Venables' intentions were made clear at the High Court hearing last Friday when he won an injunction which reversed a decision made by Tottenham's board earlier that day to sack him.
Legal documents obtained by The Independent give an account of Friday's hearing, and show that as well as securing the injunction preventing his dismissal, Venables asked the court to order Sugar to sell his part of Spurs to him. Venables' argument is that if Sugar is prepared to sack his chief executive - a crucial cog in Tottenham's resurgence - Sugar is not the right person to run the company, and his shares should be taken from him.
It seems clear that Venables would not be able to put up the cash for the deal himself as he is already financially stretched paying off loans taken out to buy his current holding. However, last night the Venables camp said he would be able to find backers to aid a buy-out.
Nick Hewer, a spokesman for the Sugar camp, said last night: 'The point is that the counter argument could not be presented last Friday. And therefore there was no finding by the court on the facts, which is exactly why both sides are going back to court so that it can hear both sides of the story.'
The documents also contain details of an allegedly tacit agreement between Sugar and Venables that they would remain equal partners even in the event of Sugar acquiring a greater shareholding than Venables. Hewer's response was that it 'could not be more strongly denied' that such an agreement existed.
At yesterday's market price of pounds 1.01 Sugar's stake in Tottenham Hotspur plc, whose shares are traded on the Stock Exchange, is worth pounds 7.7m.
The documents also outline why Venables' dismissal was blocked. The court was told that there was no one else at Tottenham apart from Venables who could run the football-related activities. As the company's main business was operating the football team, the court said there were grounds to halt the sacking - at least until a fuller hearing could examine the details.
Jonathan Crystal - the director of Tottenham who voted in support of Venables at Friday's board meeting - made a written submission to the court saying: 'It is beyond argument that if Mr Venables is removed from the affairs of the company it will have a massive impact upon the finances, morale and support.'
The matter is due to return to the courts on Tuesday but at Friday's hearing the judge, Mrs Justice Arden, said: 'If Mr Venables ceases to be chief executive continuity is lost. I am told that some players will leave and supporters will go elsewhere or not renew their season tickets.'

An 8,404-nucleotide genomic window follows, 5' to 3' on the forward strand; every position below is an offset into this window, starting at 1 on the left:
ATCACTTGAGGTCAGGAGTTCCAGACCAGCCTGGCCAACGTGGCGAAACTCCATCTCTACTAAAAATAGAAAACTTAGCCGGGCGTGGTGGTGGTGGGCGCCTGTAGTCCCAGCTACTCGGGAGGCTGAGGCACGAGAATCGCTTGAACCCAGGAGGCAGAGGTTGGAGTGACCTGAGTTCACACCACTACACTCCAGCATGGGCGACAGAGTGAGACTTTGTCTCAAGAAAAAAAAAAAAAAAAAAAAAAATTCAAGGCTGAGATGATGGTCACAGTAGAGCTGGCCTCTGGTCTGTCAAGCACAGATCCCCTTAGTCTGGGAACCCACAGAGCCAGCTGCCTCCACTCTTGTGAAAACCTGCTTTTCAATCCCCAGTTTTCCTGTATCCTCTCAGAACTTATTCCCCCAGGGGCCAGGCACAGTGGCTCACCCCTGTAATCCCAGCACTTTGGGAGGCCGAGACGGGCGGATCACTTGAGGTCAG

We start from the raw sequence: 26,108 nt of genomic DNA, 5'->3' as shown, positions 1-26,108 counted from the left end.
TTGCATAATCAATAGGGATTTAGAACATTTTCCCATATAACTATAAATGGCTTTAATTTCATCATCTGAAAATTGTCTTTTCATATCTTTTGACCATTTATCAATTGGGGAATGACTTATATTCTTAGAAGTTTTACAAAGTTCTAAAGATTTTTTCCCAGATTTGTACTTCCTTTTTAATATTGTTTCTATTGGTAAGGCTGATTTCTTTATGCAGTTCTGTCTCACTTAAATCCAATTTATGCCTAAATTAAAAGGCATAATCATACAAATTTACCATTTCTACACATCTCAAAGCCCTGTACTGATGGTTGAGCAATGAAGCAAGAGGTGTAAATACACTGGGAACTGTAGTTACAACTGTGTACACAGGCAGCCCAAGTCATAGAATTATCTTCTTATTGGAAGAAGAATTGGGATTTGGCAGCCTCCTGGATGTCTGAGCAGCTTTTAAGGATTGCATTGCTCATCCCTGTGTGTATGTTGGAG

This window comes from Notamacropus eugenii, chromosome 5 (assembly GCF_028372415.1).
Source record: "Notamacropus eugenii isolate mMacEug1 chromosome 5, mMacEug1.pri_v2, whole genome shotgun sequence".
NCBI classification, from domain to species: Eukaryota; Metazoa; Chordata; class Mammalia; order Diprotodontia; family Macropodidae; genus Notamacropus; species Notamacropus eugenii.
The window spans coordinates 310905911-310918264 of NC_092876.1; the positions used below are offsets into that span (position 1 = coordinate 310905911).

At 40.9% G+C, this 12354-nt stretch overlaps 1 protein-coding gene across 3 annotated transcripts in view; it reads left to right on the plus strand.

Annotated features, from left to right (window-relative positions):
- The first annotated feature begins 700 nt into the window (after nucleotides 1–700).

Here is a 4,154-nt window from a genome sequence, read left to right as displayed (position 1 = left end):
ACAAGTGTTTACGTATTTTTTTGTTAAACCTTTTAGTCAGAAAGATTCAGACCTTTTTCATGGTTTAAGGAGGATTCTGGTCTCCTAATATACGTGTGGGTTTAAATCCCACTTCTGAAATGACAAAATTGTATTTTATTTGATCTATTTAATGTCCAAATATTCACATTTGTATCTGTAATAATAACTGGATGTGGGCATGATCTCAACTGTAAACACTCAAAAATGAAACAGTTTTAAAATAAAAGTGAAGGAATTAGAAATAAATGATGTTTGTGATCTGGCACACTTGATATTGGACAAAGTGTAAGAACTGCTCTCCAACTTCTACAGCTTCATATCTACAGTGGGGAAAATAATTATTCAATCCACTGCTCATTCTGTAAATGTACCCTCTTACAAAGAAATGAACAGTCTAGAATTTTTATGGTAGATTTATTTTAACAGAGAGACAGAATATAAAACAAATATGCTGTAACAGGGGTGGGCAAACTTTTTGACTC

Tottenham's improved financial performance while Venables has been chief executive was also cited as a reason to block his dismissal from the board. After losing money in the 1990 and 1991 financial years, Tottenham have made profits since Sugar and Venables won control.
Tony Berry, the deputy chairman of the club, has dismissed reports that he was to replace Venables, should the High Court hearing go against Venables. Berry described them as 'utterly ridiculous', adding, 'I have absolutely no experience of football management and no desire to take on such a role.' He did not say, however, whether he might be placed in charge of contractual matters and transfer negotiations which are also a part of the chief executive's responsibilities.
Ray Wilkins ended speculation about a managerial move when he signed a new one-year contract to carry on playing for Queen's Park Rangers. Wilkins, 36, had been linked with the vacant manager's job at his former club Chelsea and a possible vacancy at Crystal Palace.
Viv Anderson, the Sheffield Wednesday defender, has also signed a new-one year contract but been told by the club that they would view 'sympathetically' any approach to Anderson to go into management.
David O'Leary, the Arsenal veteran, has been linked with West Ham. Southampton have offered an undisclosed sum for the Hamilton Academical pair, Paul McDonald, a winger, and Colin Cramb, a striker, and hope to conclude a deal by the weekend.
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